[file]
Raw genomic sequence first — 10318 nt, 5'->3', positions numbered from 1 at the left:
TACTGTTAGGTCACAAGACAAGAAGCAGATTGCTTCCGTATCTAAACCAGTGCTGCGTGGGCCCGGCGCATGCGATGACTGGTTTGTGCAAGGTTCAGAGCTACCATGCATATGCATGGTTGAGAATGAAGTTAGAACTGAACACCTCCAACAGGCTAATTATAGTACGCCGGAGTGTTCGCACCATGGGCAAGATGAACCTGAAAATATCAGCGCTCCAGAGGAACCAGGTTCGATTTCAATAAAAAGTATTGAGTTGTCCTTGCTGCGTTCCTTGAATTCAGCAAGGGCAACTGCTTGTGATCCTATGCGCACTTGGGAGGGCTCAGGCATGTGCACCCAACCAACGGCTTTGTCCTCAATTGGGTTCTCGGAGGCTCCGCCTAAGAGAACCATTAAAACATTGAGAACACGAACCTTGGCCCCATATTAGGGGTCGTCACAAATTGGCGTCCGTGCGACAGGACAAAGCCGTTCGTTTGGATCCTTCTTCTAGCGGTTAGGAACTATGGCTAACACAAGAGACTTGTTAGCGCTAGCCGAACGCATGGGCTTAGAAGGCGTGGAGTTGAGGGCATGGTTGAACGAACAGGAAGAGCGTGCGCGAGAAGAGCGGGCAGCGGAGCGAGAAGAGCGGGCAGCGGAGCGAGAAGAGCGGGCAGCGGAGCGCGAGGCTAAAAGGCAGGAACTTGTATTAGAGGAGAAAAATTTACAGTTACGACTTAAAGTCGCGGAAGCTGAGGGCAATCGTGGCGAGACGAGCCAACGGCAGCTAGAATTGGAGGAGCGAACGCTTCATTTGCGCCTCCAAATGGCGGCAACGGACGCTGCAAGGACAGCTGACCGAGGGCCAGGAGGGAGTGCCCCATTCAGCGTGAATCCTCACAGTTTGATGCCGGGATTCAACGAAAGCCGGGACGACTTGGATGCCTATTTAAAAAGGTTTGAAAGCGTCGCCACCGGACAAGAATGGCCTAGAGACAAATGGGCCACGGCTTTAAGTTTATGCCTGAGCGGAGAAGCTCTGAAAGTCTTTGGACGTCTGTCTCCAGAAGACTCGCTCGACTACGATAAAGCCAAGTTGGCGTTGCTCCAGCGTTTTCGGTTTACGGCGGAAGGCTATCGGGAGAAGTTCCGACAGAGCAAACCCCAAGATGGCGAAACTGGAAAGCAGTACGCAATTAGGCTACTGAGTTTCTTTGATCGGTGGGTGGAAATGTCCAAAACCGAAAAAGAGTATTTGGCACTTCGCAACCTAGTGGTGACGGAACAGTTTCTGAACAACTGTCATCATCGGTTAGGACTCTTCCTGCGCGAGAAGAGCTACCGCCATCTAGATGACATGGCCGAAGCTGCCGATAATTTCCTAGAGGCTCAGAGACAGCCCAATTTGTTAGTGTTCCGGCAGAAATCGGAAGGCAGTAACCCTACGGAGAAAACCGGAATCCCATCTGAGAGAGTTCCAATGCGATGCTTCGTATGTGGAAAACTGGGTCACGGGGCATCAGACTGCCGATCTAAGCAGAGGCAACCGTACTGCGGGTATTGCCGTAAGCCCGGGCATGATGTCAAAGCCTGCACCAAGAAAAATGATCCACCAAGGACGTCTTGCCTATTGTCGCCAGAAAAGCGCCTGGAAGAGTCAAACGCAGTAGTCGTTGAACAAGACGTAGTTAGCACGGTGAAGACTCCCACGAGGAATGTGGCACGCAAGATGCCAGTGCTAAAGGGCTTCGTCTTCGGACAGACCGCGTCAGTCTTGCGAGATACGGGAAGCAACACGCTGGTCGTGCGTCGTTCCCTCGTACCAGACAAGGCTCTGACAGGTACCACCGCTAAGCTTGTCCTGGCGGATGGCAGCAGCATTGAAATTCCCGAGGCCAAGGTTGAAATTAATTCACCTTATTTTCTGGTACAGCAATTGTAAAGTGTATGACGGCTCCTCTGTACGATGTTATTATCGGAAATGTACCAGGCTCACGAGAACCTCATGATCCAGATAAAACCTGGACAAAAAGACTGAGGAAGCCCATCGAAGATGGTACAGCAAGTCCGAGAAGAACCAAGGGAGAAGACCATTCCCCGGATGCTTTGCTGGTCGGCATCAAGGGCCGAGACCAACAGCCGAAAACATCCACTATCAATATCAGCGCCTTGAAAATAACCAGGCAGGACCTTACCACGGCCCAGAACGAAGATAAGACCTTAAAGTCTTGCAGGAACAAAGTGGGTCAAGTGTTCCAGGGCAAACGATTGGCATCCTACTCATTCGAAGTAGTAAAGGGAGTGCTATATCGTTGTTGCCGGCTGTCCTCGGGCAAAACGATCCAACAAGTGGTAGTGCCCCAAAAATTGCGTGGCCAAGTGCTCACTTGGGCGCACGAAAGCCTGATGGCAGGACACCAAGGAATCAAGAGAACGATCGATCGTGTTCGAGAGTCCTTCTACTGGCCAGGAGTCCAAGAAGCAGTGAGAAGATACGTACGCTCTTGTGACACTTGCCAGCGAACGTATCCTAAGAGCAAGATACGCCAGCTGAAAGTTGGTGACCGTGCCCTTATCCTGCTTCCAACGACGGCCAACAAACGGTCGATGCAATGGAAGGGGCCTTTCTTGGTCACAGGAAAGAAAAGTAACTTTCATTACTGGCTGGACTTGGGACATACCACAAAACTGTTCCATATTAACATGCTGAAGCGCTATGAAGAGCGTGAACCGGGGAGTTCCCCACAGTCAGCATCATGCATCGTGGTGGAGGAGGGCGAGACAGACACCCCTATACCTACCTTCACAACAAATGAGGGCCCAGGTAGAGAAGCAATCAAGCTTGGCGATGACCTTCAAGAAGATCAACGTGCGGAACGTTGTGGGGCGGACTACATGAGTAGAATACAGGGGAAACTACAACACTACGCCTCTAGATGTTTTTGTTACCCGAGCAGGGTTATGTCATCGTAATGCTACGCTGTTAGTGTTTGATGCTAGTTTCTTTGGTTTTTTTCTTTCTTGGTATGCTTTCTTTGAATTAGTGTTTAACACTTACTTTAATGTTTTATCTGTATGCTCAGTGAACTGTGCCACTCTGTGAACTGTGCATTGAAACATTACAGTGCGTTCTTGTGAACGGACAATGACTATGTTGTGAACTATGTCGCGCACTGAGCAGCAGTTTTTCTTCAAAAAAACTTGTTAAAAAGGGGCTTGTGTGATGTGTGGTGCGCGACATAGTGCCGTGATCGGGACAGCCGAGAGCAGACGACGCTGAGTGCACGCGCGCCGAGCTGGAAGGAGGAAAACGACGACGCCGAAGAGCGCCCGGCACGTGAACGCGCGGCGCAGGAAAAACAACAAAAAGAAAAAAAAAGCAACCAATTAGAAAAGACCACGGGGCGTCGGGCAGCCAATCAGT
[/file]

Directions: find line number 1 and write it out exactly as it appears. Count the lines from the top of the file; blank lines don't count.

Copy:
Raw genomic sequence first — 10318 nt, 5'->3', positions numbered from 1 at the left: